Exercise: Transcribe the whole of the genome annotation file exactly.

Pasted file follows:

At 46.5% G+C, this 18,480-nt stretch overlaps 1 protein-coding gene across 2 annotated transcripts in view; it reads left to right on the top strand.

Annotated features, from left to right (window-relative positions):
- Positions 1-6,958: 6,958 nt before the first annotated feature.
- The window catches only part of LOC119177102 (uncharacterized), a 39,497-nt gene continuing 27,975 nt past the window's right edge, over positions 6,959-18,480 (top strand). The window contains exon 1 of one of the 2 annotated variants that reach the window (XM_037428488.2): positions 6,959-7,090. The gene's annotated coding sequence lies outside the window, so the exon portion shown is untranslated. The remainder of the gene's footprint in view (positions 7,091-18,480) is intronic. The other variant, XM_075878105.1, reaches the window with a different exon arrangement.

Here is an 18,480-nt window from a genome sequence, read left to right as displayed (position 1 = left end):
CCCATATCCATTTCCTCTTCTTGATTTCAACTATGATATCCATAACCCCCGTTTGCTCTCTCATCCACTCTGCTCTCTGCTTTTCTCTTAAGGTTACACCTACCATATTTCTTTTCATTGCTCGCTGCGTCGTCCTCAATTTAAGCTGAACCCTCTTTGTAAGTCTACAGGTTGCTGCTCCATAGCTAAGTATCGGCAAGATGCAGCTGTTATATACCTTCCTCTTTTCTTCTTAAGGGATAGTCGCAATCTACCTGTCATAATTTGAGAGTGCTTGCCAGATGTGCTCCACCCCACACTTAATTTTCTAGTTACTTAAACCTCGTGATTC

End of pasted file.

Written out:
At 46.5% G+C, this 18,480-nt stretch overlaps 1 protein-coding gene across 2 annotated transcripts in view; it reads left to right on the top strand.

Annotated features, from left to right (window-relative positions):
- Positions 1-6,958: 6,958 nt before the first annotated feature.
- The window catches only part of LOC119177102 (uncharacterized), a 39,497-nt gene continuing 27,975 nt past the window's right edge, over positions 6,959-18,480 (top strand). The window contains exon 1 of one of the 2 annotated variants that reach the window (XM_037428488.2): positions 6,959-7,090. The gene's annotated coding sequence lies outside the window, so the exon portion shown is untranslated. The remainder of the gene's footprint in view (positions 7,091-18,480) is intronic. The other variant, XM_075878105.1, reaches the window with a different exon arrangement.

Here is an 18,480-nt window from a genome sequence, read left to right as displayed (position 1 = left end):
CCCATATCCATTTCCTCTTCTTGATTTCAACTATGATATCCATAACCCCCGTTTGCTCTCTCATCCACTCTGCTCTCTGCTTTTCTCTTAAGGTTACACCTACCATATTTCTTTTCATTGCTCGCTGCGTCGTCCTCAATTTAAGCTGAACCCTCTTTGTAAGTCTACAGGTTGCTGCTCCATAGCTAAGTATCGGCAAGATGCAGCTGTTATATACCTTCCTCTTTTCTTCTTAAGGGATAGTCGCAATCTACCTGTCATAATTTGAGAGTGCTTGCCAGATGTGCTCCACCCCACACTTAATTTTCTAGTTACTTAAACCTCGTGATTC